Lunar habitation and exploration of space beyond low-Earth orbit will require small crews to live in isolation and confinement while maintaining a high level of performance with limited support from mission control. Astronauts only achieve approximately 6 h of sleep per night, but few studies have linked sleep deficiency in space to performance impairment. We studied crewmembers over 45 days during a simulated space mission that included 5 h of sleep opportunity on weekdays and 8 h of sleep on weekends to characterize changes in performance on the psychomotor vigilance task (PVT) and subjective fatigue ratings. We further evaluated how well bio-mathematical models designed to predict performance changes due to sleep loss compared to objective performance. We studied 20 individuals during five missions and found that objective performance, but not subjective fatigue, declined from the beginning to the end of the mission. We found that bio-mathematical models were able to predict average changes across the mission but were less sensitive at predicting individual-level performance. Our findings suggest that sleep should be prioritized in lunar crews to minimize the potential for performance errors. Bio-mathematical models may be useful for aiding crews in schedule design but not for individual-level fitness-for-duty decisions.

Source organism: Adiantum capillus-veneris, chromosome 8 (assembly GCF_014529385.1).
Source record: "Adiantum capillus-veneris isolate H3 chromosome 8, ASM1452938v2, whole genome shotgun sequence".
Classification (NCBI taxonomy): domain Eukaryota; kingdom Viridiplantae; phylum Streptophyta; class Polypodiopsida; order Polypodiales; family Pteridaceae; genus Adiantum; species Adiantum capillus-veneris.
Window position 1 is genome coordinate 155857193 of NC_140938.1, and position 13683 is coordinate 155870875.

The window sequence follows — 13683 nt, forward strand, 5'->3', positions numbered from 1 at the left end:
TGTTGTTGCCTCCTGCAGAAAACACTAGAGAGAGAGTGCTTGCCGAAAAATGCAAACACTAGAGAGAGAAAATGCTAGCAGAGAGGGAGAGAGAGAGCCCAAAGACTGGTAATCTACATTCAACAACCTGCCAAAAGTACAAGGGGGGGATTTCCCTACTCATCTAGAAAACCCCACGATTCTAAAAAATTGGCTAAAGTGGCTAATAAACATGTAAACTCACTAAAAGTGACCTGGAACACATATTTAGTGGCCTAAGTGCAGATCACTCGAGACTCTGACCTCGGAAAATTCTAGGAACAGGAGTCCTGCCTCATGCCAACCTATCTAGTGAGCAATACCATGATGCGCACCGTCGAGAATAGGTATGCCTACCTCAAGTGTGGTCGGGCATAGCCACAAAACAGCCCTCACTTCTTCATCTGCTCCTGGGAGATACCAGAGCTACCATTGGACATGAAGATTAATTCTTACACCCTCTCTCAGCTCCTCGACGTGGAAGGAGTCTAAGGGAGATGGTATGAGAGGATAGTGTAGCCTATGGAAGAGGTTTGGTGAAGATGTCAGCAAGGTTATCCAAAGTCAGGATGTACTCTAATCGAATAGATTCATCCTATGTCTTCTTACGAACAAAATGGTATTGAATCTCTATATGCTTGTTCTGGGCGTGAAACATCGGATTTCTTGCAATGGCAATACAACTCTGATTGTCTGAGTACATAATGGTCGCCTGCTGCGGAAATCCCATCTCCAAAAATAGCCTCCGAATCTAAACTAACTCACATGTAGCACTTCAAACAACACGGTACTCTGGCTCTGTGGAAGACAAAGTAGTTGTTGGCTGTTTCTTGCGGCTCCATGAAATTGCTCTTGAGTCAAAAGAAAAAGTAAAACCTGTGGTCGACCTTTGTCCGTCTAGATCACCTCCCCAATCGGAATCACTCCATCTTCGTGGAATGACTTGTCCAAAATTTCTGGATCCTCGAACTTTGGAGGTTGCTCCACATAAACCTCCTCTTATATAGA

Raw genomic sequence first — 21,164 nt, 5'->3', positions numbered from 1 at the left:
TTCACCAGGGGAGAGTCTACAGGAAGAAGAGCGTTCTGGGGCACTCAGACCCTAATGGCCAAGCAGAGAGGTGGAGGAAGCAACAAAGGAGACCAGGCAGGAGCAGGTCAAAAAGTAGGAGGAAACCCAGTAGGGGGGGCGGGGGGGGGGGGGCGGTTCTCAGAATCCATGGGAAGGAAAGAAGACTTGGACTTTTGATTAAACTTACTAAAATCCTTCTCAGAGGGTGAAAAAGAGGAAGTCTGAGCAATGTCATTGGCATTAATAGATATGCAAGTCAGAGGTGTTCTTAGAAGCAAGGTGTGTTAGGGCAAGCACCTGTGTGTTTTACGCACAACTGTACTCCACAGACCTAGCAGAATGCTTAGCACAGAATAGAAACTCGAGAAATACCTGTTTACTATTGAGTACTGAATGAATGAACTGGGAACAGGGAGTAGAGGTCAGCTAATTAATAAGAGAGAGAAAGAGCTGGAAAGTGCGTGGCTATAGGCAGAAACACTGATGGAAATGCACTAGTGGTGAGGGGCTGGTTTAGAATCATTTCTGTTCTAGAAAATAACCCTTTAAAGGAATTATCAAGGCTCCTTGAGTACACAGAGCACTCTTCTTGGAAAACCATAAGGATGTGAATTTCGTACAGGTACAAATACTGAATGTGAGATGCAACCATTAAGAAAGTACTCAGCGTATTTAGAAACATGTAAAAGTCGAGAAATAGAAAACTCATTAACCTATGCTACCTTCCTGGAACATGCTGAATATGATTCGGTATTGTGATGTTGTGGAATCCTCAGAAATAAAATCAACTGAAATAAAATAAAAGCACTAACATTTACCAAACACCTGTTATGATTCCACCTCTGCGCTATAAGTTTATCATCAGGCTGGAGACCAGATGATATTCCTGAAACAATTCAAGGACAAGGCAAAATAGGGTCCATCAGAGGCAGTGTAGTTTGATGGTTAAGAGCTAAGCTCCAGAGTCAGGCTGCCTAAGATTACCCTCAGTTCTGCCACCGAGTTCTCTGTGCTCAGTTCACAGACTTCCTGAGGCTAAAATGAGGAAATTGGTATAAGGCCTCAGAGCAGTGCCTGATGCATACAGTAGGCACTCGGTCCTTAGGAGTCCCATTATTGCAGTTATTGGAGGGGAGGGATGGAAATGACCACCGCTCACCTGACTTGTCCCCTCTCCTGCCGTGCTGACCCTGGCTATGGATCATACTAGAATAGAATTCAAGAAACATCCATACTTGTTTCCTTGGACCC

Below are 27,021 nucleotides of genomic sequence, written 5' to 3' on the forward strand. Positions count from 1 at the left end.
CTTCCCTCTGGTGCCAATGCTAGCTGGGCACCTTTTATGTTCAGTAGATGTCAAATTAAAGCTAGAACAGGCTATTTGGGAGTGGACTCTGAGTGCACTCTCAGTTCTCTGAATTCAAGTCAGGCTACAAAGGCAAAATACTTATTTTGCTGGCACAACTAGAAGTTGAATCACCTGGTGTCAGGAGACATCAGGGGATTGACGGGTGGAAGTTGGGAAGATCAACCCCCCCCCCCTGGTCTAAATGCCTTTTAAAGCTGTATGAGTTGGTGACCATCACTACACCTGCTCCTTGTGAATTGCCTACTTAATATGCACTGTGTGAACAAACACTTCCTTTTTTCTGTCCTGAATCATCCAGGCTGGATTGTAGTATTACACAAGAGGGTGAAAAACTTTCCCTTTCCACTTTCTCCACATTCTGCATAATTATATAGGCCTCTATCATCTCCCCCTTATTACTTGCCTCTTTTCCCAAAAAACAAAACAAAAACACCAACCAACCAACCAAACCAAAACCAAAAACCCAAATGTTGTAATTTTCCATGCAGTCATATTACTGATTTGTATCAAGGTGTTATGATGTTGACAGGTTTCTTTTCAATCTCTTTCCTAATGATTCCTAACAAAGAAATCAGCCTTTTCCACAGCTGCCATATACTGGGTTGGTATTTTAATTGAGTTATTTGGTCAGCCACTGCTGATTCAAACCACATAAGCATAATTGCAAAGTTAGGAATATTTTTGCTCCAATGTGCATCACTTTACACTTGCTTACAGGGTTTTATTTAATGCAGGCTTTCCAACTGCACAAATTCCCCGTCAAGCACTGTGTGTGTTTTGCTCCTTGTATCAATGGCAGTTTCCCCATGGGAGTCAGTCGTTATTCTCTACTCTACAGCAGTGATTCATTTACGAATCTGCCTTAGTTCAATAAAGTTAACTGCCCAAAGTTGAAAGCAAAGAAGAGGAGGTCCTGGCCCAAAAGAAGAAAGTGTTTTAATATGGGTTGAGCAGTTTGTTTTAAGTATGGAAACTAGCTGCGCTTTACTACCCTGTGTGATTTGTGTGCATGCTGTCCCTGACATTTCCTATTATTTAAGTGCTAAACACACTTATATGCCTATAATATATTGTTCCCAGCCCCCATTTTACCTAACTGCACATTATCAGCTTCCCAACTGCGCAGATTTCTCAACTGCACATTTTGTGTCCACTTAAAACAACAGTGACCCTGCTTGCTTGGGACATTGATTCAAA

National Aeronautics and Space Administration
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Erin E. Flynn-Evans, Crystal Kirkley, Millennia Young, Nicholas Bathurst, Kevin Gregory, Verena Vogelpohl, Albert End, Steven Hillenius, Yvonne Pecena, and Jessica J. Marquez. "Changes in performance and bio-mathematical model performance predictions during 45 days of sleep restriction in a simulated space mission" Scientific Reports (2020). https://doi.org/10.1038/s41598-020-71929-4